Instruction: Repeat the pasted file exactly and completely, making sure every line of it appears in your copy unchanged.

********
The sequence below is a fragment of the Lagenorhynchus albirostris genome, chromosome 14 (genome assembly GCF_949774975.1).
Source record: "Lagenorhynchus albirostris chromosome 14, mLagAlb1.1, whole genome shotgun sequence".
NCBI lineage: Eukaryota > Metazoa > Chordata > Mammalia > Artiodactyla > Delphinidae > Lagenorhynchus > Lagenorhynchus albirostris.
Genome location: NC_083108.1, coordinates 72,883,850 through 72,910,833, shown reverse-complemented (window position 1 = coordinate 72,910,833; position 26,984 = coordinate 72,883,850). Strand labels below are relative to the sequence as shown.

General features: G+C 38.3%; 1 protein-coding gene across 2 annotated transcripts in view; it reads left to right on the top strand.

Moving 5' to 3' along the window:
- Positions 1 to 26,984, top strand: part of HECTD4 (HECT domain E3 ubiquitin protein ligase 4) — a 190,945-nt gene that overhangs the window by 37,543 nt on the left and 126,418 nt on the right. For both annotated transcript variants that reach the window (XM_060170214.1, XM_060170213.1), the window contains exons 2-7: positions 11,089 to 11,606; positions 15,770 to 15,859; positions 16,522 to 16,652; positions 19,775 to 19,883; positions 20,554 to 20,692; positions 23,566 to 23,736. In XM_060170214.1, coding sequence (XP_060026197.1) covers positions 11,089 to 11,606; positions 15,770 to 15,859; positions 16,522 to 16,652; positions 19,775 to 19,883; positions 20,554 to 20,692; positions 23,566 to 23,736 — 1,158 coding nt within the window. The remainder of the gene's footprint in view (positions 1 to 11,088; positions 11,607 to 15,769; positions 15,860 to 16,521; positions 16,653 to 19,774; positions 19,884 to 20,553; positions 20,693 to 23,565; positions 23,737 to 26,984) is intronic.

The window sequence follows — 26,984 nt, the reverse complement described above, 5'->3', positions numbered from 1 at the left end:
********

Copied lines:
The sequence below is a fragment of the Lagenorhynchus albirostris genome, chromosome 14 (genome assembly GCF_949774975.1).
Source record: "Lagenorhynchus albirostris chromosome 14, mLagAlb1.1, whole genome shotgun sequence".
NCBI lineage: Eukaryota > Metazoa > Chordata > Mammalia > Artiodactyla > Delphinidae > Lagenorhynchus > Lagenorhynchus albirostris.
Genome location: NC_083108.1, coordinates 72,883,850 through 72,910,833, shown reverse-complemented (window position 1 = coordinate 72,910,833; position 26,984 = coordinate 72,883,850). Strand labels below are relative to the sequence as shown.

General features: G+C 38.3%; 1 protein-coding gene across 2 annotated transcripts in view; it reads left to right on the top strand.

Moving 5' to 3' along the window:
- Positions 1 to 26,984, top strand: part of HECTD4 (HECT domain E3 ubiquitin protein ligase 4) — a 190,945-nt gene that overhangs the window by 37,543 nt on the left and 126,418 nt on the right. For both annotated transcript variants that reach the window (XM_060170214.1, XM_060170213.1), the window contains exons 2-7: positions 11,089 to 11,606; positions 15,770 to 15,859; positions 16,522 to 16,652; positions 19,775 to 19,883; positions 20,554 to 20,692; positions 23,566 to 23,736. In XM_060170214.1, coding sequence (XP_060026197.1) covers positions 11,089 to 11,606; positions 15,770 to 15,859; positions 16,522 to 16,652; positions 19,775 to 19,883; positions 20,554 to 20,692; positions 23,566 to 23,736 — 1,158 coding nt within the window. The remainder of the gene's footprint in view (positions 1 to 11,088; positions 11,607 to 15,769; positions 15,860 to 16,521; positions 16,653 to 19,774; positions 19,884 to 20,553; positions 20,693 to 23,565; positions 23,737 to 26,984) is intronic.

The window sequence follows — 26,984 nt, the reverse complement described above, 5'->3', positions numbered from 1 at the left end: